Pete Alonso also hit 57 at the Home Run Derby in July and gave away $100,000 of his winnings to the Wounded Warrior Project and Tunnel to Towers Foundation. Oh, and his nickname is Polar Bear.
Two players joined the exclusive club of 3,000 career strikeouts. Coming in to the 2019 season there were less players who had accomplished this feat than players who have hit 500 home runs (27) or won 300 games (24). The Yankees CC Sabathia became the 17th player in history on May 1st when he recorded his 3,000th. The Astros Justin Verlander became the 18th player in history recorded his 3,000th strikeout on Saturday night becoming the 18th.
Last Saturday in the game that Verlander recorded his 3,000th career strikeout, he also recorded his first career 300 strikeout season. This put him in company all by himself as the only player in history to record his first ever 300 strikeout season in the same year in which he recorded his 3,000th career strikeout. On top of that, he did them both IN THE SAME GAME just one inning a part from each other. Quite an amazing feat.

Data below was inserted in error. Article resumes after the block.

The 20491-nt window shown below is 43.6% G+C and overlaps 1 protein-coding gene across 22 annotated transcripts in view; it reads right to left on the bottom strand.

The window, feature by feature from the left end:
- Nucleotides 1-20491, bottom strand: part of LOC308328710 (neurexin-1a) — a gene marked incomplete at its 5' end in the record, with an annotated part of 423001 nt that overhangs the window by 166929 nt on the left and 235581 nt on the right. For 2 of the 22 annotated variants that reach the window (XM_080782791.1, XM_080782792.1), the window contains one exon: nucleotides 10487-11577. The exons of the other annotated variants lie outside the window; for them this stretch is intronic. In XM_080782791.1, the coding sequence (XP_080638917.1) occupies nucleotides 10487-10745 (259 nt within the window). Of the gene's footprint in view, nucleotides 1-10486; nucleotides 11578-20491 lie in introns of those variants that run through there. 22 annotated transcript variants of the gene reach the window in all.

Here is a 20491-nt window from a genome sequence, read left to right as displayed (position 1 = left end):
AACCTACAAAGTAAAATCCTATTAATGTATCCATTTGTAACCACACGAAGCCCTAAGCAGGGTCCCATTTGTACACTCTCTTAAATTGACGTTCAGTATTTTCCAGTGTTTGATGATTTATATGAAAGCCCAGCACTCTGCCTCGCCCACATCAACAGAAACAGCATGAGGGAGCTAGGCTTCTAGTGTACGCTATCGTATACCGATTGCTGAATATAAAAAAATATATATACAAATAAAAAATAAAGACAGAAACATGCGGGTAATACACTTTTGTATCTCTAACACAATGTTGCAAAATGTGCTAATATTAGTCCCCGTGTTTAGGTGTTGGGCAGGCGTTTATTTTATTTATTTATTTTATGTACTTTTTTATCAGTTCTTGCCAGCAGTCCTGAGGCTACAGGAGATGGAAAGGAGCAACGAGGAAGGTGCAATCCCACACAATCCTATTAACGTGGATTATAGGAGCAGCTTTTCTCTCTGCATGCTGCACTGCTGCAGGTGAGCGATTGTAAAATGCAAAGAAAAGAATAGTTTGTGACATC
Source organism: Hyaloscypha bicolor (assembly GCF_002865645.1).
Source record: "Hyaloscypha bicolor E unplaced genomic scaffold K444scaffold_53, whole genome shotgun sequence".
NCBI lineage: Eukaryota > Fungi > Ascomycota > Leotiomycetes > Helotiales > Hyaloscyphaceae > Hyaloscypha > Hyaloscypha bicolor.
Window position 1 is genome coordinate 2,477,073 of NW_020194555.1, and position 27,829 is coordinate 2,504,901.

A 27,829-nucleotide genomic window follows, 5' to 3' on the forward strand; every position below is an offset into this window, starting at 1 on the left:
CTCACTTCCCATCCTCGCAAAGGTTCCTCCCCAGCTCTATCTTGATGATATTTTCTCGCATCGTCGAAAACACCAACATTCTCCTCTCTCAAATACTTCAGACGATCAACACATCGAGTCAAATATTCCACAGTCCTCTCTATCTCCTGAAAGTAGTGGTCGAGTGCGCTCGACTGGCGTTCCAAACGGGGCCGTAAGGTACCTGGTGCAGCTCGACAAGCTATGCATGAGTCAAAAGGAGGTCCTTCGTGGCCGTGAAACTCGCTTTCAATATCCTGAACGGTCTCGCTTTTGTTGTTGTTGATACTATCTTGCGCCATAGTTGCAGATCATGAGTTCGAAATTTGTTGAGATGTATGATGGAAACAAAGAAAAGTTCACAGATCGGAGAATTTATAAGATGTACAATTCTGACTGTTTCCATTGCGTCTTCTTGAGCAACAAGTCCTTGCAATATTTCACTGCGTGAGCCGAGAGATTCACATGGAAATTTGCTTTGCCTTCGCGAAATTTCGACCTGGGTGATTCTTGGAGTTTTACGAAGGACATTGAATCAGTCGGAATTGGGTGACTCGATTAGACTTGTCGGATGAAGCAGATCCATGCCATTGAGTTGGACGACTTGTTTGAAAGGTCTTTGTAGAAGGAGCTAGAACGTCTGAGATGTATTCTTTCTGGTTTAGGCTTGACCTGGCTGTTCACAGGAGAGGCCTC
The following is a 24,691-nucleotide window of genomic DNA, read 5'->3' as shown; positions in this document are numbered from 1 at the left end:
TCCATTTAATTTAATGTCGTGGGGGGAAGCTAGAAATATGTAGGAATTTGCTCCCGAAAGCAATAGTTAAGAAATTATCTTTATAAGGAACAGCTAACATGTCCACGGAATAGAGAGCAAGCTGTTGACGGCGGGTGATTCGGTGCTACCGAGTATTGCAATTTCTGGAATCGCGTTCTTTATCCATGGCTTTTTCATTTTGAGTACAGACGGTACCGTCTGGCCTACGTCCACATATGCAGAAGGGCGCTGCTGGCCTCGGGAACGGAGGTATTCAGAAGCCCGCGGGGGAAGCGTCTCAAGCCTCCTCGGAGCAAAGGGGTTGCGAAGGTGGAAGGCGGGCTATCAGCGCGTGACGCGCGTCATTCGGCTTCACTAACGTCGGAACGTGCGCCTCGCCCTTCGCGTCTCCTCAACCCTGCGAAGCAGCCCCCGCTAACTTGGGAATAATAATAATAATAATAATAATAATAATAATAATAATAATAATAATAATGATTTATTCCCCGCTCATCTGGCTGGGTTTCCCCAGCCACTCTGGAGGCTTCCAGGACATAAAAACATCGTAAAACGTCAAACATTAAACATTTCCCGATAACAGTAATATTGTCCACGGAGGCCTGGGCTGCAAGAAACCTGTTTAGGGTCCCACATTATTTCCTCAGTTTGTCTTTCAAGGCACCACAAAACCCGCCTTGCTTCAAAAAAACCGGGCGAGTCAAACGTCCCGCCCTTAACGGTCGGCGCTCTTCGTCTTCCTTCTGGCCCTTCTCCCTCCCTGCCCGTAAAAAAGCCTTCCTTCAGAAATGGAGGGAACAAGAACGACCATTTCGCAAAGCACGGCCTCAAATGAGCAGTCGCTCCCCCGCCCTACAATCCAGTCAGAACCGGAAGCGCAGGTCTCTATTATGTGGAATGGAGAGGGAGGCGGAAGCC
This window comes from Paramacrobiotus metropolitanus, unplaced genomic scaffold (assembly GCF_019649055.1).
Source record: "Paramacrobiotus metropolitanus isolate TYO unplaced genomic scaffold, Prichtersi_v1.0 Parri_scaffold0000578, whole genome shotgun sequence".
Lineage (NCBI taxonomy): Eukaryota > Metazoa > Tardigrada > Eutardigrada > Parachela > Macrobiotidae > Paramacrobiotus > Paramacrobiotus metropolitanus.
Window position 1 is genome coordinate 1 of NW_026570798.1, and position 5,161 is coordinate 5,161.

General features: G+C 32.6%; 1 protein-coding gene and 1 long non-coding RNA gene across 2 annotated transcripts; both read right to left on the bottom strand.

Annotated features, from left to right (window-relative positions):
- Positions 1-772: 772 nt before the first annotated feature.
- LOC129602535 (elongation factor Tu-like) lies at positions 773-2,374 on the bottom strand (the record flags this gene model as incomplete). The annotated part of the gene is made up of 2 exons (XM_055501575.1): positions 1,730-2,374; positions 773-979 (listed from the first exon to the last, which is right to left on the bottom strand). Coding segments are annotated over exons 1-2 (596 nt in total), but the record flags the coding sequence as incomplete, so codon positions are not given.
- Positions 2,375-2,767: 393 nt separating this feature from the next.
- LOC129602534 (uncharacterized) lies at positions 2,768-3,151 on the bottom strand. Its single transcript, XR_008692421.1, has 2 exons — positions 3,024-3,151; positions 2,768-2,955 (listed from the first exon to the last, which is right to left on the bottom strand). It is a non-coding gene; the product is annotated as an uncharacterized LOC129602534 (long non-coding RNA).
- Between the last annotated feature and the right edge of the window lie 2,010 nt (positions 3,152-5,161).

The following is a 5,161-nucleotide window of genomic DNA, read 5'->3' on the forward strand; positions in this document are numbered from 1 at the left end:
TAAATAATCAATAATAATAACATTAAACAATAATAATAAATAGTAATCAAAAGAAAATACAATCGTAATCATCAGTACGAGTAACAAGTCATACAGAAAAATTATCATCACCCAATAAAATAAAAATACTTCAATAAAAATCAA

The Coaching Carousel
Managing a major league baseball team is an interesting job. If you do a really bad job, you get fired. If you do a really good job, you get fired. If you do a mediocore job for a long time, win a few important games in October, you get to keep your job and one day wind up in the Hall of Fame.
The Chicago Cubs have been around since 1876. When the Cubs played their first baseball game the Civil War had only been over for 11 years and Civil War commanding general Ulysses S. Grant was serving as the 18th President of the United States. The Cubs have been around for 134 season, so they are a really old and historic baseball franchise.